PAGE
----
Bharti Danu, a 30-year old schoolteacher in Mumbai, usually buys stocks of vegetables for a week at a time. The simple storage solution she offers is that one should keep all masalas, pulses, maida, etc. in the freezer, as chances of pulses and flour getting attacked by insects are higher in humid cities like Mumbai. She also uses Ziploc packets that are easily available in most supermarkets to store veggies in the fridge.
30-year old Naina Dey, a professor in Kolkata, offers a checklist on detecting spoilt food:
a) Milk Curdles
b) Curd Tastes rancid
c) Cooked vegetables Smells rotten
d) Cooked fish Stinks
e) Cooked meat and chicken Stinks
f) Fruit juice Tastes rancid
Nutritional value of stored food
“Cooked food is meant to be consumed within 24 hours of preparation or, at best, stretched to a day later, if refrigerated properly. Raw vegetables, however, will always have the same nutritional value as when fresh, till the time they start rotting,” says Gemawat. The nutritional value of food is lost by cooking methods such as boiling, frying, etc., not by storing it.
He further adds that one should never stockpile things in a kitchen just because the prices were a bargain. Today, almost every suburb has a good departmental store, which provides fresh veggies, and meat too is easily available. “You could even use grocery shopping as a means of exercise by walking to your store and back regularly.”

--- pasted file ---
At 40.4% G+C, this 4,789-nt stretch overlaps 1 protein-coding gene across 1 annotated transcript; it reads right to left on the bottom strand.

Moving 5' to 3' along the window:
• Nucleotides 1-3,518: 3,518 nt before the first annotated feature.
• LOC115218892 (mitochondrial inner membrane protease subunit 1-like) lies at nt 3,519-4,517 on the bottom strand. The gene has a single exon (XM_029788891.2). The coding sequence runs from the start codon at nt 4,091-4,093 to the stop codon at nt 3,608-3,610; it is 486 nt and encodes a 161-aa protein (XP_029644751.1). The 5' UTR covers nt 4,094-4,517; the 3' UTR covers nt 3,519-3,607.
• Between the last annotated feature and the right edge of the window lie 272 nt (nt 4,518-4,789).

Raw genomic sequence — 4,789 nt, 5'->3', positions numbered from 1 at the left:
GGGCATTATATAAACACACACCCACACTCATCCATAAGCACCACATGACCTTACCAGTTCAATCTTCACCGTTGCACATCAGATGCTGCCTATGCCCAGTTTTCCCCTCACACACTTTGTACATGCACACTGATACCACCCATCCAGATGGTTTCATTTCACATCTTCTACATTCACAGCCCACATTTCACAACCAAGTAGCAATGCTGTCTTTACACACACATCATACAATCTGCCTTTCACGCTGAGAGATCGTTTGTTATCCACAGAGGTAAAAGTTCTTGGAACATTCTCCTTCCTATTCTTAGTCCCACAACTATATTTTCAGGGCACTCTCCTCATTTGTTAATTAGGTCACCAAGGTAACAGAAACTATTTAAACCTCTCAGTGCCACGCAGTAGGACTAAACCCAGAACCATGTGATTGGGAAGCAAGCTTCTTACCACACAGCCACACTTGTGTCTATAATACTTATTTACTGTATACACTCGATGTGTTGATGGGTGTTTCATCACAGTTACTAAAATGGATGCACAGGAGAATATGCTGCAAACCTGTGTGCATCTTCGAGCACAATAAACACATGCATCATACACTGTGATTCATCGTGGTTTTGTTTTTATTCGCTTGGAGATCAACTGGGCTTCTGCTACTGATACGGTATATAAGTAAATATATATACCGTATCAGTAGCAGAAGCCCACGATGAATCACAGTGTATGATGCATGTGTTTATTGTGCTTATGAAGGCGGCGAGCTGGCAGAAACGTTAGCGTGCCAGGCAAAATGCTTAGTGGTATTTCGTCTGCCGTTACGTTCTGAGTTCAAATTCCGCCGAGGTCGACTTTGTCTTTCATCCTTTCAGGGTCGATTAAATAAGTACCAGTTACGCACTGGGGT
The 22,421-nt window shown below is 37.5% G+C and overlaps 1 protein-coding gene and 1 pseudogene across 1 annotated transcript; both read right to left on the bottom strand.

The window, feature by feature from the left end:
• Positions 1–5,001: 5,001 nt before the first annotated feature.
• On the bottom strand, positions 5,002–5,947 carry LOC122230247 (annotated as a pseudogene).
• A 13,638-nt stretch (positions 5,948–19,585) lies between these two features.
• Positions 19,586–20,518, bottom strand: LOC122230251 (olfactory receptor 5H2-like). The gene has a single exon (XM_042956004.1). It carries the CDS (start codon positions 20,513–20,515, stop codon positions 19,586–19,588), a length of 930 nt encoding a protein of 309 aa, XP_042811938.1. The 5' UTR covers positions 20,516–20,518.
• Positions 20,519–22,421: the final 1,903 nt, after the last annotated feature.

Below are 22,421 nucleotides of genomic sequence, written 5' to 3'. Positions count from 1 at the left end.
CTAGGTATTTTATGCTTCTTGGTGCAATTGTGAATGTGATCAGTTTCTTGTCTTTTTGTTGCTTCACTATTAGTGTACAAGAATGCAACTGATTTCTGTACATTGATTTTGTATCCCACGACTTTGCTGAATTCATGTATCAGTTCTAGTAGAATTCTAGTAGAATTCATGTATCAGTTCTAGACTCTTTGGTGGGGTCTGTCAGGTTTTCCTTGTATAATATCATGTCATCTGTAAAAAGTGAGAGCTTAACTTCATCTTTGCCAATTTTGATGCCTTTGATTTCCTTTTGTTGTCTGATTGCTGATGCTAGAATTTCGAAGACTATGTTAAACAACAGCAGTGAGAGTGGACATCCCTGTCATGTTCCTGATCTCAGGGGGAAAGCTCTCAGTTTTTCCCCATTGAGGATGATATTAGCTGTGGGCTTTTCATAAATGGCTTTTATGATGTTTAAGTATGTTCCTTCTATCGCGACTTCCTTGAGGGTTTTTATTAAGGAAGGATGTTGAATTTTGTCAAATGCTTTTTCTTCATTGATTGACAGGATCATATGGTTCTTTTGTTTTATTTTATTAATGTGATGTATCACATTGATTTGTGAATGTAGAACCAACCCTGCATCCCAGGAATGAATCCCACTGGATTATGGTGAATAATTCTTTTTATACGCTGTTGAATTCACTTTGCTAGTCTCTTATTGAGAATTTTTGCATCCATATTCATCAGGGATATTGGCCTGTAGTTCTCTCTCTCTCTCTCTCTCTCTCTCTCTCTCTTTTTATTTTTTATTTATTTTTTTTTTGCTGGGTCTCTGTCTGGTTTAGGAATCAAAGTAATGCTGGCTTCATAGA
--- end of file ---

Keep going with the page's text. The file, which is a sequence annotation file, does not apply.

Cooking better and faster
Healthy cooking is food that is oven-baked or pressure-cooked. Boiling or frying makes food more tasty, but rids it of nutrients, making it less healthy. For a quick, tasty meal, pressure-cooking is the way to go.
Easy home tips
- Tip 1: Before keeping green chillies in the fridge, remove their stems. This will keep them fresh for longer.
- Tip 2: Beans have a tendency to have fungal growth on them, if they aren’t washed and dried properly before placing them in the fridge.
- Tip 3: Don’t throw away milk packets. They are the best food grade packets to store fish, chicken or meat in portions.
- Tip 4: Prepare cotton bags out of cloth pieces or pillow covers. These keep leafy vegetables fresh for a long time.
- Tip 5: Place vegetables and fruits in separate bags in the fridge, as fruits emit ethylene gas which, in turn, causes vegetables to yellow.
- Tip 6: If you plan on storing eggs for more than a month, apply cooking oil with a brush on the egg shells; this will prevent the eggs from rotting sooner.
- Tip 7: To preserve paneer for a longer time, cover it up with blotting paper and keep it in the fridge.
- Tip 8: Never keep any cooked food outside for more than two hours, refrigerate as soon as it cools down. In case of thawing, never prolong it for more than two hours. If you have a microwave oven, thaw it immediately just before cooking or sitting down to eat.
- Tip 9: Store fruit such as grapes in perforated packets in the fridge. Fruits such as bananas, melons, plums, etc. can be refrigerated after they have ripened in order to extend their shelf life by a day or two.
- Tip 10: Packets used for breads are food grade packs that can be used to store lemons and chillies in the fridge. In fact, storing fresh coriander leaves in packets and curry leaves in newspapers keeps them fresh longer.
For Rediff.com, 27th October, 2006.
4 thoughts on “The Art of Preserving Food at Home”
good tips for healthy living
thanks a lot! 🙂
Good tips! Thanks Tanya for sharing it..
Thanks Lovina, I’m glad you liked the tips 🙂